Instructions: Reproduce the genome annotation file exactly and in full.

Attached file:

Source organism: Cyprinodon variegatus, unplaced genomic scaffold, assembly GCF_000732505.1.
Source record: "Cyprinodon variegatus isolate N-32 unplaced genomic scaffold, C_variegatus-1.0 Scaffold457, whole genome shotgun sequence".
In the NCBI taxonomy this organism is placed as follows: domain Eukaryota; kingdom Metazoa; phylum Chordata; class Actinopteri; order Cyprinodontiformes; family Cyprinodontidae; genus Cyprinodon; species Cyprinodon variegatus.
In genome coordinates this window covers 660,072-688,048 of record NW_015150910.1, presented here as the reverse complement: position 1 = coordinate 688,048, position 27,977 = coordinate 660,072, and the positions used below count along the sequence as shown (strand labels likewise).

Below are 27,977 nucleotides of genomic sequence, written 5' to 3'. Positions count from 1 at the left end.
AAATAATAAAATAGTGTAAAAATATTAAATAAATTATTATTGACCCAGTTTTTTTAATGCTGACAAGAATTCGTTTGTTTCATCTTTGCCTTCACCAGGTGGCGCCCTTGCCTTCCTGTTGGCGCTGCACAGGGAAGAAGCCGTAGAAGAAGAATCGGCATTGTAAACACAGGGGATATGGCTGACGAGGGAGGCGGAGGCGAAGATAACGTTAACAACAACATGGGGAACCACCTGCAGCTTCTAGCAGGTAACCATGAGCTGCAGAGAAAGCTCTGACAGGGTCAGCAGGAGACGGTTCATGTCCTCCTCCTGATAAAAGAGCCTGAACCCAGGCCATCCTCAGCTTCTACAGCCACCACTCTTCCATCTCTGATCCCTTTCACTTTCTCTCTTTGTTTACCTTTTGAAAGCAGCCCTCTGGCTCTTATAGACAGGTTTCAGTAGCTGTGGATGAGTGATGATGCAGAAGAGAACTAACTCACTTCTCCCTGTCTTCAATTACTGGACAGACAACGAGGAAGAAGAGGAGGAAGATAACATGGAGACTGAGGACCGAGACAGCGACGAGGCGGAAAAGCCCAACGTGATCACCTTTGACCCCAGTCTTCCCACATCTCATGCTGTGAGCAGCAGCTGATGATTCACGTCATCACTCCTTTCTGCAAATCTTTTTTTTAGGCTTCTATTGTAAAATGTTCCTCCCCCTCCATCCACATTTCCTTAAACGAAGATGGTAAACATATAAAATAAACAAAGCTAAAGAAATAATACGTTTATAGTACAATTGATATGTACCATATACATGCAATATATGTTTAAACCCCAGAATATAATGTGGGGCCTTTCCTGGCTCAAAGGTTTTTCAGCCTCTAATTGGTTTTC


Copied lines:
Source organism: Cyprinodon variegatus, unplaced genomic scaffold, assembly GCF_000732505.1.
Source record: "Cyprinodon variegatus isolate N-32 unplaced genomic scaffold, C_variegatus-1.0 Scaffold457, whole genome shotgun sequence".
In the NCBI taxonomy this organism is placed as follows: domain Eukaryota; kingdom Metazoa; phylum Chordata; class Actinopteri; order Cyprinodontiformes; family Cyprinodontidae; genus Cyprinodon; species Cyprinodon variegatus.
In genome coordinates this window covers 660,072-688,048 of record NW_015150910.1, presented here as the reverse complement: position 1 = coordinate 688,048, position 27,977 = coordinate 660,072, and the positions used below count along the sequence as shown (strand labels likewise).

Below are 27,977 nucleotides of genomic sequence, written 5' to 3'. Positions count from 1 at the left end.
AAATAATAAAATAGTGTAAAAATATTAAATAAATTATTATTGACCCAGTTTTTTTAATGCTGACAAGAATTCGTTTGTTTCATCTTTGCCTTCACCAGGTGGCGCCCTTGCCTTCCTGTTGGCGCTGCACAGGGAAGAAGCCGTAGAAGAAGAATCGGCATTGTAAACACAGGGGATATGGCTGACGAGGGAGGCGGAGGCGAAGATAACGTTAACAACAACATGGGGAACCACCTGCAGCTTCTAGCAGGTAACCATGAGCTGCAGAGAAAGCTCTGACAGGGTCAGCAGGAGACGGTTCATGTCCTCCTCCTGATAAAAGAGCCTGAACCCAGGCCATCCTCAGCTTCTACAGCCACCACTCTTCCATCTCTGATCCCTTTCACTTTCTCTCTTTGTTTACCTTTTGAAAGCAGCCCTCTGGCTCTTATAGACAGGTTTCAGTAGCTGTGGATGAGTGATGATGCAGAAGAGAACTAACTCACTTCTCCCTGTCTTCAATTACTGGACAGACAACGAGGAAGAAGAGGAGGAAGATAACATGGAGACTGAGGACCGAGACAGCGACGAGGCGGAAAAGCCCAACGTGATCACCTTTGACCCCAGTCTTCCCACATCTCATGCTGTGAGCAGCAGCTGATGATTCACGTCATCACTCCTTTCTGCAAATCTTTTTTTTAGGCTTCTATTGTAAAATGTTCCTCCCCCTCCATCCACATTTCCTTAAACGAAGATGGTAAACATATAAAATAAACAAAGCTAAAGAAATAATACGTTTATAGTACAATTGATATGTACCATATACATGCAATATATGTTTAAACCCCAGAATATAATGTGGGGCCTTTCCTGGCTCAAAGGTTTTTCAGCCTCTAATTGGTTTTC